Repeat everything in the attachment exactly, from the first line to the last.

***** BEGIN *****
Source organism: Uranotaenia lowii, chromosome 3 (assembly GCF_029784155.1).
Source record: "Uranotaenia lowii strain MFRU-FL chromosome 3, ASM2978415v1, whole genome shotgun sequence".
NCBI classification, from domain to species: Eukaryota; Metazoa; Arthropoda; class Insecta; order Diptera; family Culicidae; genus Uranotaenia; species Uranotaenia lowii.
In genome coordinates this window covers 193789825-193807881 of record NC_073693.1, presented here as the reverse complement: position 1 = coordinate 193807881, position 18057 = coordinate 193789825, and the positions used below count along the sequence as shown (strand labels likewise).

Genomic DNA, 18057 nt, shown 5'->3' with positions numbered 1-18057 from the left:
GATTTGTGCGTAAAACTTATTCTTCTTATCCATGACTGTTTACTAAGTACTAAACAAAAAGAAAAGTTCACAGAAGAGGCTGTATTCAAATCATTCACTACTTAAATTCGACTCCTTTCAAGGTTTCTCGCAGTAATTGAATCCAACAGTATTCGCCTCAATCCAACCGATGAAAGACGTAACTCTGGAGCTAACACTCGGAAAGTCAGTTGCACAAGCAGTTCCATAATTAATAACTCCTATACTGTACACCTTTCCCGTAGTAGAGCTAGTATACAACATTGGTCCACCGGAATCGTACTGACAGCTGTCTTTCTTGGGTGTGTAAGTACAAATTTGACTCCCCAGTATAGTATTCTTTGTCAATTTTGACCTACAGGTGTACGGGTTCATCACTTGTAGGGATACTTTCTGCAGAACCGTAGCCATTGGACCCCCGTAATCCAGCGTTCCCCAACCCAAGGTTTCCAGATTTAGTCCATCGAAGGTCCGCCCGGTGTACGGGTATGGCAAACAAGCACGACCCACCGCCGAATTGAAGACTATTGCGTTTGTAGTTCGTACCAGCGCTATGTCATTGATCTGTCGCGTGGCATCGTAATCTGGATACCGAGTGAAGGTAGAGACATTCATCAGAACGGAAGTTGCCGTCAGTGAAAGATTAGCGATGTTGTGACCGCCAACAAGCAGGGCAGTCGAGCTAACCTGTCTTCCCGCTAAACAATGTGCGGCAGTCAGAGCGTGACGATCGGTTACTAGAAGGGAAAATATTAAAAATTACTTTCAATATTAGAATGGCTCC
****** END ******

Source organism: Uranotaenia lowii, chromosome 3 (assembly GCF_029784155.1).
Source record: "Uranotaenia lowii strain MFRU-FL chromosome 3, ASM2978415v1, whole genome shotgun sequence".
NCBI classification, from domain to species: Eukaryota; Metazoa; Arthropoda; class Insecta; order Diptera; family Culicidae; genus Uranotaenia; species Uranotaenia lowii.
In genome coordinates this window covers 193789825-193807881 of record NC_073693.1, presented here as the reverse complement: position 1 = coordinate 193807881, position 18057 = coordinate 193789825, and the positions used below count along the sequence as shown (strand labels likewise).

Genomic DNA, 18057 nt, shown 5'->3' with positions numbered 1-18057 from the left:
GATTTGTGCGTAAAACTTATTCTTCTTATCCATGACTGTTTACTAAGTACTAAACAAAAAGAAAAGTTCACAGAAGAGGCTGTATTCAAATCATTCACTACTTAAATTCGACTCCTTTCAAGGTTTCTCGCAGTAATTGAATCCAACAGTATTCGCCTCAATCCAACCGATGAAAGACGTAACTCTGGAGCTAACACTCGGAAAGTCAGTTGCACAAGCAGTTCCATAATTAATAACTCCTATACTGTACACCTTTCCCGTAGTAGAGCTAGTATACAACATTGGTCCACCGGAATCGTACTGACAGCTGTCTTTCTTGGGTGTGTAAGTACAAATTTGACTCCCCAGTATAGTATTCTTTGTCAATTTTGACCTACAGGTGTACGGGTTCATCACTTGTAGGGATACTTTCTGCAGAACCGTAGCCATTGGACCCCCGTAATCCAGCGTTCCCCAACCCAAGGTTTCCAGATTTAGTCCATCGAAGGTCCGCCCGGTGTACGGGTATGGCAAACAAGCACGACCCACCGCCGAATTGAAGACTATTGCGTTTGTAGTTCGTACCAGCGCTATGTCATTGATCTGTCGCGTGGCATCGTAATCTGGATACCGAGTGAAGGTAGAGACATTCATCAGAACGGAAGTTGCCGTCAGTGAAAGATTAGCGATGTTGTGACCGCCAACAAGCAGGGCAGTCGAGCTAACCTGTCTTCCCGCTAAACAATGTGCGGCAGTCAGAGCGTGACGATCGGTTACTAGAAGGGAAAATATTAAAAATTACTTTCAATATTAGAATGGCTCC